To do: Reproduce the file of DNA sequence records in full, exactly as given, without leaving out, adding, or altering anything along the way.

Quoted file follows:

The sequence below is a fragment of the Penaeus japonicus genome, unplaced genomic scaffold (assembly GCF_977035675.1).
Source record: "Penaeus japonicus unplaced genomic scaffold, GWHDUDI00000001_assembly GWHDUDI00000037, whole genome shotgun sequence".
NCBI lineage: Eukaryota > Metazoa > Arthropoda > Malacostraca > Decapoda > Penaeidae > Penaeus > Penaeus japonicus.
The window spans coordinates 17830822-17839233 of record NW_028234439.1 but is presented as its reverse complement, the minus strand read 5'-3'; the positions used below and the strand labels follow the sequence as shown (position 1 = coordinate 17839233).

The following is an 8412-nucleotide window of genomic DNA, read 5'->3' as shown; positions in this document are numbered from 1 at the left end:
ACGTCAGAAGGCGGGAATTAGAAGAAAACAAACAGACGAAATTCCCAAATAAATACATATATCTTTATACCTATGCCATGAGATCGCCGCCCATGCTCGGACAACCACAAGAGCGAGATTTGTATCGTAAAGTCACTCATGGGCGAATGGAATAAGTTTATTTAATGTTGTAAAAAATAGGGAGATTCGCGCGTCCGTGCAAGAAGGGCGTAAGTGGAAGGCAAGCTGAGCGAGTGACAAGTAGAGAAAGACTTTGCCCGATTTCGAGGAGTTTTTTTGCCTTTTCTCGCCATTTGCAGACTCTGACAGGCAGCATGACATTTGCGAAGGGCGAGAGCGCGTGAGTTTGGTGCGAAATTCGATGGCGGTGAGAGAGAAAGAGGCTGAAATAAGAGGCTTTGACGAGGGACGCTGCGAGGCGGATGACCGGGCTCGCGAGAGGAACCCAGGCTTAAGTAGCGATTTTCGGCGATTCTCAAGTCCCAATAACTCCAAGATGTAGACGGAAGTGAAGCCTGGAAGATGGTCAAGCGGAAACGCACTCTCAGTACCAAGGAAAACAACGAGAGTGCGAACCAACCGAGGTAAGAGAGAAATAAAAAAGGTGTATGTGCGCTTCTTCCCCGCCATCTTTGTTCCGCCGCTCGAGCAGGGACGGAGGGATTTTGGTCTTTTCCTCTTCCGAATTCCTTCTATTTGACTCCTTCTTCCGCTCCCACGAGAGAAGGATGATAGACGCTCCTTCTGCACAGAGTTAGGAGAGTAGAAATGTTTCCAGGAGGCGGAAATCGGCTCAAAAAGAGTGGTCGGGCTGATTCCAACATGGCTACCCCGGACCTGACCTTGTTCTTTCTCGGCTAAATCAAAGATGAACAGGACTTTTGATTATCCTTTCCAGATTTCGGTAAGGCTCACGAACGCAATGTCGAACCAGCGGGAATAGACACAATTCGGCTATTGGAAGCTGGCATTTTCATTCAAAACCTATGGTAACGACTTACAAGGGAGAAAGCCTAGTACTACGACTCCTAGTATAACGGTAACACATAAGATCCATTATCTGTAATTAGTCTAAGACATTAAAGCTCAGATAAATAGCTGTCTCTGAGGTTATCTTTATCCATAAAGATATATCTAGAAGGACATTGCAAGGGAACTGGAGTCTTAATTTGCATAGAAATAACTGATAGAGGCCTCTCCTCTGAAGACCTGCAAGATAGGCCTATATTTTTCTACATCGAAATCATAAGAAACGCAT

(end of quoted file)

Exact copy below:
The sequence below is a fragment of the Penaeus japonicus genome, unplaced genomic scaffold (assembly GCF_977035675.1).
Source record: "Penaeus japonicus unplaced genomic scaffold, GWHDUDI00000001_assembly GWHDUDI00000037, whole genome shotgun sequence".
NCBI lineage: Eukaryota > Metazoa > Arthropoda > Malacostraca > Decapoda > Penaeidae > Penaeus > Penaeus japonicus.
The window spans coordinates 17830822-17839233 of record NW_028234439.1 but is presented as its reverse complement, the minus strand read 5'-3'; the positions used below and the strand labels follow the sequence as shown (position 1 = coordinate 17839233).

The following is an 8412-nucleotide window of genomic DNA, read 5'->3' as shown; positions in this document are numbered from 1 at the left end:
ACGTCAGAAGGCGGGAATTAGAAGAAAACAAACAGACGAAATTCCCAAATAAATACATATATCTTTATACCTATGCCATGAGATCGCCGCCCATGCTCGGACAACCACAAGAGCGAGATTTGTATCGTAAAGTCACTCATGGGCGAATGGAATAAGTTTATTTAATGTTGTAAAAAATAGGGAGATTCGCGCGTCCGTGCAAGAAGGGCGTAAGTGGAAGGCAAGCTGAGCGAGTGACAAGTAGAGAAAGACTTTGCCCGATTTCGAGGAGTTTTTTTGCCTTTTCTCGCCATTTGCAGACTCTGACAGGCAGCATGACATTTGCGAAGGGCGAGAGCGCGTGAGTTTGGTGCGAAATTCGATGGCGGTGAGAGAGAAAGAGGCTGAAATAAGAGGCTTTGACGAGGGACGCTGCGAGGCGGATGACCGGGCTCGCGAGAGGAACCCAGGCTTAAGTAGCGATTTTCGGCGATTCTCAAGTCCCAATAACTCCAAGATGTAGACGGAAGTGAAGCCTGGAAGATGGTCAAGCGGAAACGCACTCTCAGTACCAAGGAAAACAACGAGAGTGCGAACCAACCGAGGTAAGAGAGAAATAAAAAAGGTGTATGTGCGCTTCTTCCCCGCCATCTTTGTTCCGCCGCTCGAGCAGGGACGGAGGGATTTTGGTCTTTTCCTCTTCCGAATTCCTTCTATTTGACTCCTTCTTCCGCTCCCACGAGAGAAGGATGATAGACGCTCCTTCTGCACAGAGTTAGGAGAGTAGAAATGTTTCCAGGAGGCGGAAATCGGCTCAAAAAGAGTGGTCGGGCTGATTCCAACATGGCTACCCCGGACCTGACCTTGTTCTTTCTCGGCTAAATCAAAGATGAACAGGACTTTTGATTATCCTTTCCAGATTTCGGTAAGGCTCACGAACGCAATGTCGAACCAGCGGGAATAGACACAATTCGGCTATTGGAAGCTGGCATTTTCATTCAAAACCTATGGTAACGACTTACAAGGGAGAAAGCCTAGTACTACGACTCCTAGTATAACGGTAACACATAAGATCCATTATCTGTAATTAGTCTAAGACATTAAAGCTCAGATAAATAGCTGTCTCTGAGGTTATCTTTATCCATAAAGATATATCTAGAAGGACATTGCAAGGGAACTGGAGTCTTAATTTGCATAGAAATAACTGATAGAGGCCTCTCCTCTGAAGACCTGCAAGATAGGCCTATATTTTTCTACATCGAAATCATAAGAAACGCAT